[9] We estimate AABW transport between 70.5°W (WB6) and 49°W (MAR1) and below 4100 dbar. Since WB6 and MAR0 only had instruments below 5000 dbar, the data from WB5 and MAR1 are used to extend the transport profiles between 4100 and 5100 dbar (WB) and 5300 dbar (MAR). At the western edge, in comparing temperature and salinity at 72°W and 70.5°W, we found that differences above 4700 dbar are very small (not shown), and so used data from WB5 at 4620 and 4100 dbar. At the mid-Atlantic ridge, we used data from MAR1 at 5160, 4640, and 4130 dbar. At the mid-Atlantic ridge, these estimates neglect transport in the bottom triangle (below 5300 dbar and between MAR0 and MAR1). To estimate this error, we calculated transport in the bottom triangles using hydrographic sections. Overall the transport neglected here was 0.0 ± 0.1 Sv (see Table 1). Temperature and salinity profiles at the west and mid-Atlantic ridge are linearly interpolated onto a regular 20 dbar grid before density is calculated. Geostrophic transports are calculated between the two profiles, relative to 4100 dbar. This choice of level-of-no-motion will be justified below from hydrography. Below the deepest common level (5600 dbar), transport profiles are extrapolated to zero at 6300 dbar.

Table 1. Deep Transport Estimates From Hydrographic Sections Between Longitude Pairsa
 70.5–46°W WB6to 46°W (Sv)70.5–49°W WB6to MAR1(Sv)49–46°W MAR1to 46°W (Sv)
  • a

    Transports are calculated as a zonal-integral of geostrophic shear referenced to 4100 dbar between the nearest stations to each mooring longitude. Unlike the transport estimates in Figure 9b which only considers transport of water colder than 1.8°C, these estimates are for total transport below 4100 dbar. Transports in this table are for comparison with the mooring data, which cannot be limited to water colder than 1.8°C.

 2.8 ± 0.62.8 ± 0.70.0 ± 0.1

2.2. Hydrographic Sections

[10] Six hydrographic sections at 24°N in the Atlantic are used from 1957, 1981, 1992, 1998, 2004, and 2010. Table 2 contains details of the sections, and Figure 1c shows the tracks. Latitudes at the western and eastern boundaries varied between early and later sections, and the 2010 section followed the Kane Fracture Zone, the deepest path across the mid-Atlantic ridge in the area (see the non-zonal segment of the red transect between 40 and 55°W in Figure 1c). As technology has improved, longitudinal resolution has increased, the 1957 section occupied 38 stations, compared with the 2010 section that occupied 122 stations between 13° and 77°W. The 2010 section also recorded the deepest measurements along the transect, reaching 6851 dbar (see Figure 2 and Figure 3).

Figure 2.

Deep potential temperature sections from the six hydrographic cruises at 24.5–26.5°N in the Atlantic. Contours of potential temperature are at 0.1°C intervals. Bathymetry is shaded and represents the bottom depth from ETOPO along each hydrographic section.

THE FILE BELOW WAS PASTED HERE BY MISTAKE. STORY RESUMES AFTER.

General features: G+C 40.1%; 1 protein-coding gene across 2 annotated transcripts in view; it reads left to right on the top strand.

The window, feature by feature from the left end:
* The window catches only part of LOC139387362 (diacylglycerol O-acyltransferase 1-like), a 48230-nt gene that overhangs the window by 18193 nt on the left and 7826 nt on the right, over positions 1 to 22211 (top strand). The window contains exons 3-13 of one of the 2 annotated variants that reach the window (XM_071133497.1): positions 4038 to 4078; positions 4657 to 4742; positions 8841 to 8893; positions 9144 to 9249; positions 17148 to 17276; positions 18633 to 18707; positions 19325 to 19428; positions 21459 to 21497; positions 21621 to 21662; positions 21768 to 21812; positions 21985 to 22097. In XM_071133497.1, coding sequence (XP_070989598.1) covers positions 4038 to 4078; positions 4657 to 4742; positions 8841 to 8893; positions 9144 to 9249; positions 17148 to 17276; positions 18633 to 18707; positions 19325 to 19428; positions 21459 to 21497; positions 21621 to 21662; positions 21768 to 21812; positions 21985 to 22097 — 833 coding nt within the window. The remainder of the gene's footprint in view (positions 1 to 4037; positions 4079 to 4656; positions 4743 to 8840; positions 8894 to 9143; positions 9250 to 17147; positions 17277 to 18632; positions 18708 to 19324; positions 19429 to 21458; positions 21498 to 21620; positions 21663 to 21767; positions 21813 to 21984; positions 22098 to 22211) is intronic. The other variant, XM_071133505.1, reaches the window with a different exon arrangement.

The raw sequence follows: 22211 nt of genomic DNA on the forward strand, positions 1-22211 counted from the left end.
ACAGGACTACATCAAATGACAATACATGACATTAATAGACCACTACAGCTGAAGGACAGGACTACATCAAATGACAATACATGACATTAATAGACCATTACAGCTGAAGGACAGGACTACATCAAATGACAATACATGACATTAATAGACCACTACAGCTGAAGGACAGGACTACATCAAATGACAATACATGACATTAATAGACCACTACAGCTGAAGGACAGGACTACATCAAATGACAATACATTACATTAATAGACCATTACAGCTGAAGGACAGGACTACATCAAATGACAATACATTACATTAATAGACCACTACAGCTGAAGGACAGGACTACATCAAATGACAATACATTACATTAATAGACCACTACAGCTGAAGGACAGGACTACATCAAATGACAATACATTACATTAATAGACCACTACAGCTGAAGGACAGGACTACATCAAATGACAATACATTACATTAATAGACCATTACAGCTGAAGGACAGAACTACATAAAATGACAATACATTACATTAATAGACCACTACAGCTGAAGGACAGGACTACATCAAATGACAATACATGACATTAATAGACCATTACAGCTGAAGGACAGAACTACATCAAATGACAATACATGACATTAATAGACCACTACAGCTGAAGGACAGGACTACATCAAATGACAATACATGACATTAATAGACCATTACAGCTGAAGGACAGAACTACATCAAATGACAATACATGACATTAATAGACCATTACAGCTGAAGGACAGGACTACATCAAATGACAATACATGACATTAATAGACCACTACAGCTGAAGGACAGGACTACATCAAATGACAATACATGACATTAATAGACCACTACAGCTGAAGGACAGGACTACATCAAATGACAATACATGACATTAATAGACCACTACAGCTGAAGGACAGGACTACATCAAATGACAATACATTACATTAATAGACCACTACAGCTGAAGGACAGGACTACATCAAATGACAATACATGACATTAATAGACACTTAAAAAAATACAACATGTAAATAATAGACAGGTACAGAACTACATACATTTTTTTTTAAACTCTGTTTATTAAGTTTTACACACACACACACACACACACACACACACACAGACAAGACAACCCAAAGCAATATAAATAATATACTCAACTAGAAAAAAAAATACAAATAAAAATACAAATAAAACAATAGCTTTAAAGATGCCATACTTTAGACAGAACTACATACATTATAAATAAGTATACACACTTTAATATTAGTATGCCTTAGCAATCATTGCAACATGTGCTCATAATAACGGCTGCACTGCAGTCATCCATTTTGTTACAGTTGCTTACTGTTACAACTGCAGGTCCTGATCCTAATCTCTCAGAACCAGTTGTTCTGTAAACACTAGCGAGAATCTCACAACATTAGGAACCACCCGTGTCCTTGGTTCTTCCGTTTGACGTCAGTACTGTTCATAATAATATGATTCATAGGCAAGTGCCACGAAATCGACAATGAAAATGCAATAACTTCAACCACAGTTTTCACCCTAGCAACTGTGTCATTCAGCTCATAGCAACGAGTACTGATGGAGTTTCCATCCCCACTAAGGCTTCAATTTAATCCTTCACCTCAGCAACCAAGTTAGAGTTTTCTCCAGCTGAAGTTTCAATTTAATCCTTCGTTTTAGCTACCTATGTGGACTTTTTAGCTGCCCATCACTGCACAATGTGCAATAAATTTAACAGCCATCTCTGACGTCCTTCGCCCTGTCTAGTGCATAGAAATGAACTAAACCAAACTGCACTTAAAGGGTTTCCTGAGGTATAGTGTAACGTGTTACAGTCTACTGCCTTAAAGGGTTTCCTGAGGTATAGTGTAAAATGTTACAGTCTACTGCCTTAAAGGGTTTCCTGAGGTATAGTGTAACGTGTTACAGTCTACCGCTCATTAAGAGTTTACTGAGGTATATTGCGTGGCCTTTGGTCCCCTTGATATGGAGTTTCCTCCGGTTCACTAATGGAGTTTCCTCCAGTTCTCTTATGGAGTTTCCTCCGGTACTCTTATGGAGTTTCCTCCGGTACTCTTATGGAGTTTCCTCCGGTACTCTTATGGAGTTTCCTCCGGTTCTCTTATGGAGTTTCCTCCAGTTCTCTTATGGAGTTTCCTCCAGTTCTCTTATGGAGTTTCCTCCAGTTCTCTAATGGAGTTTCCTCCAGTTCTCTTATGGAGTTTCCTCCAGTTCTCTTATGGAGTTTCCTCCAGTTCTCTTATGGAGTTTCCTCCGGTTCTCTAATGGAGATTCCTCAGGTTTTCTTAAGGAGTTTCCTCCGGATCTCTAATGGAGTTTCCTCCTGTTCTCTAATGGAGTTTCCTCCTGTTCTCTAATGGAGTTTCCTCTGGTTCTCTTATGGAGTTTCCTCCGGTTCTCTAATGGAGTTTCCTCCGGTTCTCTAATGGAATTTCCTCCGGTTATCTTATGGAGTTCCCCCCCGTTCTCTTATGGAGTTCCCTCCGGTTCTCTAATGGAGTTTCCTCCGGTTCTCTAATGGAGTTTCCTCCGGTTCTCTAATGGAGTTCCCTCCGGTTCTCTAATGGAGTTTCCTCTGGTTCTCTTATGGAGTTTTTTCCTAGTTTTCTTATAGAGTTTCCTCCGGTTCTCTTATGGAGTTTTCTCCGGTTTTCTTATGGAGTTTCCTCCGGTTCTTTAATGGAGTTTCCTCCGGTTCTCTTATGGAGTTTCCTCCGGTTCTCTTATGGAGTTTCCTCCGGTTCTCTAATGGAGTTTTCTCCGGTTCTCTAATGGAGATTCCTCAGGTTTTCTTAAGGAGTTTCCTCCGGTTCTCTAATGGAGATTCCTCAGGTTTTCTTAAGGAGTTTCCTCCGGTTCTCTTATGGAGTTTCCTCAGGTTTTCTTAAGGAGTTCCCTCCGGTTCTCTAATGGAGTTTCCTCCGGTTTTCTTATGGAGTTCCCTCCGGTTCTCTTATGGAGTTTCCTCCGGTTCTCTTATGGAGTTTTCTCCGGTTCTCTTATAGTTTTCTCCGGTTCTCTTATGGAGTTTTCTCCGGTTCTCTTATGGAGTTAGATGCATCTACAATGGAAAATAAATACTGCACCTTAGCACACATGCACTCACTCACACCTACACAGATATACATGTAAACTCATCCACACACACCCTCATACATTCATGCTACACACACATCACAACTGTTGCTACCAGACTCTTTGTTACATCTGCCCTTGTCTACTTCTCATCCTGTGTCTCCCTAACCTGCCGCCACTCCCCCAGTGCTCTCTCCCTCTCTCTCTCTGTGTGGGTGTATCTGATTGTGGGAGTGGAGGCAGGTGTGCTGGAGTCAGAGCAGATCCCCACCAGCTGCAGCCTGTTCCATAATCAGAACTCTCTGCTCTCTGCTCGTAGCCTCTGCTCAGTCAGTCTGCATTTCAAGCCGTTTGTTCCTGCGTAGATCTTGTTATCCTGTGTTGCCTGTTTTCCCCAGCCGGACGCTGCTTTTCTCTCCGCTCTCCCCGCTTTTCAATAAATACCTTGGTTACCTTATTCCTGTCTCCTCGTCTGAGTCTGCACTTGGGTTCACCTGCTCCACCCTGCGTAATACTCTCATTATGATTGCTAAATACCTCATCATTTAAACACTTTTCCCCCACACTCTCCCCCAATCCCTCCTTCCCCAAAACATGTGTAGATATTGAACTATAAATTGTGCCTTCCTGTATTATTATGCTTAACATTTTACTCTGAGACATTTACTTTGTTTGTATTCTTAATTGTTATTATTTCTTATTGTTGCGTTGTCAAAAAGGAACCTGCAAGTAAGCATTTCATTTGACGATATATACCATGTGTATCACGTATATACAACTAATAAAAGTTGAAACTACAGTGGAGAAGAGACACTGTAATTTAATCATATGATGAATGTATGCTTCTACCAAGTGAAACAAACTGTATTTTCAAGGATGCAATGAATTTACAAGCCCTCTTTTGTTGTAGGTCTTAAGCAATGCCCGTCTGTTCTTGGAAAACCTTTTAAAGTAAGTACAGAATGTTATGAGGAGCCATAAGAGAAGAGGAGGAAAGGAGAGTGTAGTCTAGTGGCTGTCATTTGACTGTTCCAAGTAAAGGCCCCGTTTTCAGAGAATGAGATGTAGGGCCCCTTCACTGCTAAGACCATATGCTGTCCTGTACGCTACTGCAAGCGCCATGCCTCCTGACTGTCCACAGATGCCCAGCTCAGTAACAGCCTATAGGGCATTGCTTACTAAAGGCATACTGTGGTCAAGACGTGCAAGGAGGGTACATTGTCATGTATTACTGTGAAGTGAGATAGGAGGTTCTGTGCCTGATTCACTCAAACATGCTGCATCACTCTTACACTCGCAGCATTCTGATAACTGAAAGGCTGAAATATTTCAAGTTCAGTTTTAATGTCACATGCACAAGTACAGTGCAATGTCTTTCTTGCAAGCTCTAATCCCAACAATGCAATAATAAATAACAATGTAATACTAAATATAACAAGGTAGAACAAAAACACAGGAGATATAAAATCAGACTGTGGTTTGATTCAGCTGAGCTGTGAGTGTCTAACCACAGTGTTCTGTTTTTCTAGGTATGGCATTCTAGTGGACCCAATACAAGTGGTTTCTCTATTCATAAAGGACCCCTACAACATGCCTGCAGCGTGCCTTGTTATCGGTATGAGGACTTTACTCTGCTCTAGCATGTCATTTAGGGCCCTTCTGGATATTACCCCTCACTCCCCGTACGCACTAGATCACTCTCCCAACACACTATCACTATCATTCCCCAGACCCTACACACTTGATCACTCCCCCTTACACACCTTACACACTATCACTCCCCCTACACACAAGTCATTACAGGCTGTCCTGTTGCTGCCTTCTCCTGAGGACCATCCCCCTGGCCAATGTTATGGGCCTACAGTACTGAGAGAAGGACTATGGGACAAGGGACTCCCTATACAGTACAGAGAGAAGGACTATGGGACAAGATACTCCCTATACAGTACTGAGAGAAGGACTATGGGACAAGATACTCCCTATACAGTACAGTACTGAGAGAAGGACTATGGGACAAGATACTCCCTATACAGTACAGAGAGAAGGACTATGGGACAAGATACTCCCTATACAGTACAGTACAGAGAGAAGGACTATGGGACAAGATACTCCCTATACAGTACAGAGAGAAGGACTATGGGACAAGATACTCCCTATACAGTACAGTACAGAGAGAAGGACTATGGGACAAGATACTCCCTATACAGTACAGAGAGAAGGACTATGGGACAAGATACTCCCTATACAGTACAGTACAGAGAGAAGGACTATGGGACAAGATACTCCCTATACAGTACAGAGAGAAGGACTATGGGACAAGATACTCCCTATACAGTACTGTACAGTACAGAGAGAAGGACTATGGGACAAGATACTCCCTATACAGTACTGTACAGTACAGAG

Figure 3.

Deep salinity sections from the six hydrographic cruises at 24.5–26.5°N in the Atlantic. Contours of salinity are at 0.01 intervals. Bathymetry is shaded and represents the bottom depth from ETOPO along each hydrographic section.

Table 2. Hydrographic Sections, Number of Stations East of 77°W, and the Mean and Standard Deviation of Distance Between Stations
YearShipDatesNumber of StationsSpacing (km)
1957RRS Discovery II6–28 Oct38162 ± 48
1981RV Atlantis12 Aug–6 Sep9071 ± 31
1992BIO Hespérides20 Jul–16 Aug10161 ± 13
1998RV Ronald H. Brown23 Jan–24 Feb12155 ± 23
2004RRS Discovery4 Apr–10 May11359 ± 26
2010RRS Discovery5 Jan–19 Feb12255 ± 23

[11] In order to compare AABW volumes and properties between sections with variable resolution and maximum bottom depths, data are gridded onto a uniform longitude-depth grid. In particular, early sections were sparsely sampled in longitude so that the station separation in 1957 was 162 ± 48 km compared to 55 ± 23 km in 2010. Data from each section is linearly interpolated onto a fine longitudinal grid (1000 points between 77 and 13°W) and a 1 dbar pressure grid. The 2004 section was limited by instrumentation to a maximum bottom depth of 6000 dbar, even though the water depth was closer to 6400 dbar. The 2010 section, for which casts extended to within 10 m of the bottom, shows that profiles of temperature and salinity are well-mixed in the bottom 500 m in water depths greater than 4000 dbar (e.g., standard deviation of temperature less than 0.025°C and of salinity less than 0.003). For all stations with water depths greater than 4000 dbar, temperature and salinity profiles are extended to the bottom depth using the deepest measurements in the profile. Bottom depth is used at 24.5°N, rather than along the track lines, to reduce variations due to latitudinal changes between section occupations. Bottom depth is estimated from ETOPO bathymetry [U.S. Department of Commerce, 2006]. As an example of the effect of filling the profiles on volume estimates, in 2004, roughly 20% of the water colder than 1.8°C is from the filled bottom of the profiles.